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Turkey Cozies Up to Russia as Kurds Test Relationship with America

Turkey appears to be thawing its previously challenging relationship with Russia just as disagreements about the role of the Syrian Kurdish militias in the fight against the Islamic State have become a point of contention with the United States.

The meetings between Turkish officials and President Barack Obama’s designated envoys to Ankara — U.S. Deputy Secretary of State Antony Blinken and Special Presidential Envoy for the Global Coalition to Counter Islamic State Brett McGurk — reportedly resulted in little consensus, with President Recep Tayyip Erdogan personally expressing concern that the United States may forge closer military ties with Syrian Kurdish militias on the ground in that nation. Voice of America reports that Erdogan particularly scolded McGurk for having “accept[ed] a medal from the Syrian Kurdish militia the YPG, a key U.S. ally in the war against Islamic State,” telling him, “don’t do it again.”

The YPG (People’s Protection Units) is a militia working in tandem with Kurdish separatists in the region of Syria Kurds call Rojava; it has been among the most successful military units in combatting the Islamic State in the region and many have suggested it is the best equipped militia to help take over Raqqa, the de facto capital of the Islamic State.

The YPG has close ties to the Kurdistan Workers’ Party (PKK), a U.S.-designated Marxist terrorist group. Washington sees them as separate entities, condemning the PKK while cooperating with the YPG to launch airstrikes against jihadi targets. Ankara sees them as one in the same: Kurdish “terrorists” looking to carve a state out of parts of Syria and Turkey.

Secretary of Defense Ashton Carter has publicly acknowledged that the YPG and PKK work together. The PKK has spread itself far east of Turkey, establishing itself as far as northern Iraq, where communist PKK fighters were largely responsible for defeating ISIS in the Yazidi enclave of Sinjar, much to the chagrin of the Iraqi Kurds (the Kurdistan Regional Government, KRG). The KRG enjoys warm relations with Ankara and has repeatedly condemned the PKK and YPG.

That admission has not prevented Washington from considering the arming of the YPG directly. A New York Times article published as Erdogan was in New York for the UN General Assembly claimed President Obama was strongly considering it. This week, The Guardian reports that it is already happening. While the U.S. has openly been supplying arms to a coalition known as the Syrian Democratic Forces (SDF) — comprised of the YPG and a variety of Arab rebel groups — American officials have insisted they have only provided weapons to Arab groups, not the Kurds.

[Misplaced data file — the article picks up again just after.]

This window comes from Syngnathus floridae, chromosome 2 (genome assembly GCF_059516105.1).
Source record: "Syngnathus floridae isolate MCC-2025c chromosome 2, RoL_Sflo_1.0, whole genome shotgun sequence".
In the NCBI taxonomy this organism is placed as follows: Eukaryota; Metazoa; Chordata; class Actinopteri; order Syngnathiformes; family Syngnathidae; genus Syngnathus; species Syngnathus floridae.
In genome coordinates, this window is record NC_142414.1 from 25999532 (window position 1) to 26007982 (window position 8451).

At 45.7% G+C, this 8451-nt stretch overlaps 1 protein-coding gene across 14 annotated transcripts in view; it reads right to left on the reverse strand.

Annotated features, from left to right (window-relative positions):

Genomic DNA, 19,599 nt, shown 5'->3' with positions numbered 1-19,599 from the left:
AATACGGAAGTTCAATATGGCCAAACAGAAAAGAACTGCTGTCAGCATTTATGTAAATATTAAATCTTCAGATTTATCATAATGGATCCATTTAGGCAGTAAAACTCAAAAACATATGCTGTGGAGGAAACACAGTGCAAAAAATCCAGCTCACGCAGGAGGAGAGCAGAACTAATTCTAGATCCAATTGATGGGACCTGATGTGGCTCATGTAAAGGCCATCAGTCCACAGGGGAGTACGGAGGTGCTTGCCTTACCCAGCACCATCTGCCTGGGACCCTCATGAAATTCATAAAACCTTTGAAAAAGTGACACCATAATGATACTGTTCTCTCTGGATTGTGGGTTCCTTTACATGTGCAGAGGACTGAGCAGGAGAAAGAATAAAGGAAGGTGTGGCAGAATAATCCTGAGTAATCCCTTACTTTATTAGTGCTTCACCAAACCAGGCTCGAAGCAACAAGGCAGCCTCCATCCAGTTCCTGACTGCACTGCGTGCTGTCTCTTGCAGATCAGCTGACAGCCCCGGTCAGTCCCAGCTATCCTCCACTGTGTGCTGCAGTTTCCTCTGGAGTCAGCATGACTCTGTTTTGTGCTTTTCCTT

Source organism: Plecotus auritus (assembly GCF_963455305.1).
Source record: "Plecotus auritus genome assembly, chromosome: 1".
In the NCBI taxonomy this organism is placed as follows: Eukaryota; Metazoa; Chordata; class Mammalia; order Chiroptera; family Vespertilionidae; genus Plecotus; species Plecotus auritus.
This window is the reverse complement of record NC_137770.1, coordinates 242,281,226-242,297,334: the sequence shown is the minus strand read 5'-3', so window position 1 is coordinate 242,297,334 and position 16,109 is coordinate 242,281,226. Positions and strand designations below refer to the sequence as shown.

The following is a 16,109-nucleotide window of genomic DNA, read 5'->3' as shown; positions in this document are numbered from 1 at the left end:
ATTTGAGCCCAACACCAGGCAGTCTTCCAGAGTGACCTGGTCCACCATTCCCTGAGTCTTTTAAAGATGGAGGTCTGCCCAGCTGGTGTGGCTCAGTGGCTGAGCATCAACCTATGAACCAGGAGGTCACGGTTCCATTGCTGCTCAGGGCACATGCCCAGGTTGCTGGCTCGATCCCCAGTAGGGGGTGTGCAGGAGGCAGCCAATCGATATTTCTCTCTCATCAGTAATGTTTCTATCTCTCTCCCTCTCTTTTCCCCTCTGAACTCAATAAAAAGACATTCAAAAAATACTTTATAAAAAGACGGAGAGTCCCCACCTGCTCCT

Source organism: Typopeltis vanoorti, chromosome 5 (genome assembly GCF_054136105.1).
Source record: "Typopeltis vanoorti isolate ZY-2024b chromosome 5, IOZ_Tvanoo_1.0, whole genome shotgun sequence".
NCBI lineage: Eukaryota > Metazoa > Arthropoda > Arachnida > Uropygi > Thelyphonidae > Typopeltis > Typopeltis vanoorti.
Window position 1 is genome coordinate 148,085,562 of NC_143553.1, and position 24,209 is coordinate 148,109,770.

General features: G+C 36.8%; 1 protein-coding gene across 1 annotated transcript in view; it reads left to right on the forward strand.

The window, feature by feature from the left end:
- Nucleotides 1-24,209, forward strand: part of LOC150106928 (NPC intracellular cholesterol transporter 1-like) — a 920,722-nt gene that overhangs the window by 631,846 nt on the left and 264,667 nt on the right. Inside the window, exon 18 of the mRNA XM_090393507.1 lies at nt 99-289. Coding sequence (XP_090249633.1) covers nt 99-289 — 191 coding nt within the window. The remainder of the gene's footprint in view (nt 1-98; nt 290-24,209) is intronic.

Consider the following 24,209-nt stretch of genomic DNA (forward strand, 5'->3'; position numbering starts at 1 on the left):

“The officials say that the US is supplying only light weapons and they are going to the Arab contingent of the Syrian Democratic Forces (SDF). However, Kurdish officials linked to the People’s Protection Units (YPG), the dominant partner in the SDF, say they have been promised the US will arm them directly if they lead the battle for Isis’s Syrian stronghold in Raqqa,” The Guardian reports.

An official told The Guardian that the U.S. is “looking at establishing a live-and-let-live arrangement” between Turkey and the Syrian Kurds.

Turkey, meanwhile, appears to have moved onto to establishing a live-and-let-live arrangement between itself and the Syrian government. Erdogan has been among the most vocal critics of dictator Bashar al-Assad, calling him a “terrorist” and insisting on his removal from power. Assad has persisted in power, however, largely due to the benevolence of Moscow. And now, as Turkey looks to a power they can rely on to not work with the Kurds, it is turning its eyes towards Russia.

“If Russia is prepared to cooperate with us on the cease-fire and humanitarian aid, we are more than ready,” Turkish Foreign Minister Mevlüt Çavuşoğlu said on Thursday, in the latest expression of cooperation between the two countries since diplomats began working on remedying their thorny relationship. Russia and Turkey have suffered a difficult diplomatic situation since November, when the Turkish military shot down a Russian fighter jet that had entered its airspace. Russia had been routinely violating Turkish airspace at the time as it executed airstrikes over rebel-held territories on the Syria-Turkey border.

Since that incident, relations have improved as Russia extended its support to Erdogan following the failed July 15 coup. Putin is now reportedly planning a trip to Turkey next month, according to a Kremlin spokesman.

“Now, after nearly a year has passed since the cooling of relations, there is a tendency that cooperation with Turkey on the Syrian track will be constructive. And the concern that we have, as well as issues on which we are far from agreement, we are discussing constructively,” Russian Foreign Ministry spokeswoman Maria Zakharova said on Thursday, reciprocating the desire for cooperation.

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